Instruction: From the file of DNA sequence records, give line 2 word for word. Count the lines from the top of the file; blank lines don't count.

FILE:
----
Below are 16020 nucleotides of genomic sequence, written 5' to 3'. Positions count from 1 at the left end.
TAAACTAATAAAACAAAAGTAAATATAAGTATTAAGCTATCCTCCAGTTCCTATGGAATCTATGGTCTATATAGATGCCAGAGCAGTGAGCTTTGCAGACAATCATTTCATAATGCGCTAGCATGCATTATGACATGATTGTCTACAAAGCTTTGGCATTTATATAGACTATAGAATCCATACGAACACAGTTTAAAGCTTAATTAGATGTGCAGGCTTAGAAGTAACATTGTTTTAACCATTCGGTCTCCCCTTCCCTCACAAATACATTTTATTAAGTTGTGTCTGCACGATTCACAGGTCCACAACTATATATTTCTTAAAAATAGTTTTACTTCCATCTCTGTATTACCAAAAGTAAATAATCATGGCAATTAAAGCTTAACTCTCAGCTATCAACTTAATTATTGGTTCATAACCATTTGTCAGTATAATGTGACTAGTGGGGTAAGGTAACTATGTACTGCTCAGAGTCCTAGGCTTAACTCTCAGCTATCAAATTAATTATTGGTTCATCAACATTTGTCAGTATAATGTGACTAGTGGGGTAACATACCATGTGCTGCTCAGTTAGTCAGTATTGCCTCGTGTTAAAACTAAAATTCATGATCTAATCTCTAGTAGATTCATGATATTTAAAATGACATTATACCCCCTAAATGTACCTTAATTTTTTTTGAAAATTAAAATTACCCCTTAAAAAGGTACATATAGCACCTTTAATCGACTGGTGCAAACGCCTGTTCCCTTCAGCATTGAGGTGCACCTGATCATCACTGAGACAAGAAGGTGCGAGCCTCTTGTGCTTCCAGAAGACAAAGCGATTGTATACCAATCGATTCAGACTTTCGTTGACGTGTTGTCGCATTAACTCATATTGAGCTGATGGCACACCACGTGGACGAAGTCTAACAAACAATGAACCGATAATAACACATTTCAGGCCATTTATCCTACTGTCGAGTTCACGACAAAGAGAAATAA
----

TAAACTAATAAAACAAAAGTAAATATAAGTATTAAGCTATCCTCCAGTTCCTATGGAATCTATGGTCTATATAGATGCCAGAGCAGTGAGCTTTGCAGACAATCATTTCATAATGCGCTAGCATGCATTATGACATGATTGTCTACAAAGCTTTGGCATTTATATAGACTATAGAATCCATACGAACACAGTTTAAAGCTTAATTAGATGTGCAGGCTTAGAAGTAACATTGTTTTAACCATTCGGTCTCCCCTTCCCTCACAAATACATTTTATTAAGTTGTGTCTGCACGATTCACAGGTCCACAACTATATATTTCTTAAAAATAGTTTTACTTCCATCTCTGTATTACCAAAAGTAAATAATCATGGCAATTAAAGCTTAACTCTCAGCTATCAACTTAATTATTGGTTCATAACCATTTGTCAGTATAATGTGACTAGTGGGGTAAGGTAACTATGTACTGCTCAGAGTCCTAGGCTTAACTCTCAGCTATCAAATTAATTATTGGTTCATCAACATTTGTCAGTATAATGTGACTAGTGGGGTAACATACCATGTGCTGCTCAGTTAGTCAGTATTGCCTCGTGTTAAAACTAAAATTCATGATCTAATCTCTAGTAGATTCATGATATTTAAAATGACATTATACCCCCTAAATGTACCTTAATTTTTTTTGAAAATTAAAATTACCCCTTAAAAAGGTACATATAGCACCTTTAATCGACTGGTGCAAACGCCTGTTCCCTTCAGCATTGAGGTGCACCTGATCATCACTGAGACAAGAAGGTGCGAGCCTCTTGTGCTTCCAGAAGACAAAGCGATTGTATACCAATCGATTCAGACTTTCGTTGACGTGTTGTCGCATTAACTCATATTGAGCTGATGGCACACCACGTGGACGAAGTCTAACAAACAATGAACCGATAATAACACATTTCAGGCCATTTATCCTACTGTCGAGTTCACGACAAAGAGAAATAA